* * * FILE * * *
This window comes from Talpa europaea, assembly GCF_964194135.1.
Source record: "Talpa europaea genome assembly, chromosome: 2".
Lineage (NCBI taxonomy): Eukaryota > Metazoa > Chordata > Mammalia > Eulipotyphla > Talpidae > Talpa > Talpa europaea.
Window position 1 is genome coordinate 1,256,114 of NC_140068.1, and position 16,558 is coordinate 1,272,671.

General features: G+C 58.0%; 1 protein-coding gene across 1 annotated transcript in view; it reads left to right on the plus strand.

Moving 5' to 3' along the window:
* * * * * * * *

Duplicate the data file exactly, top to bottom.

This window comes from Talpa europaea, assembly GCF_964194135.1.
Source record: "Talpa europaea genome assembly, chromosome: 2".
Lineage (NCBI taxonomy): Eukaryota > Metazoa > Chordata > Mammalia > Eulipotyphla > Talpidae > Talpa > Talpa europaea.
Window position 1 is genome coordinate 1,256,114 of NC_140068.1, and position 16,558 is coordinate 1,272,671.

General features: G+C 58.0%; 1 protein-coding gene across 1 annotated transcript in view; it reads left to right on the plus strand.

Moving 5' to 3' along the window: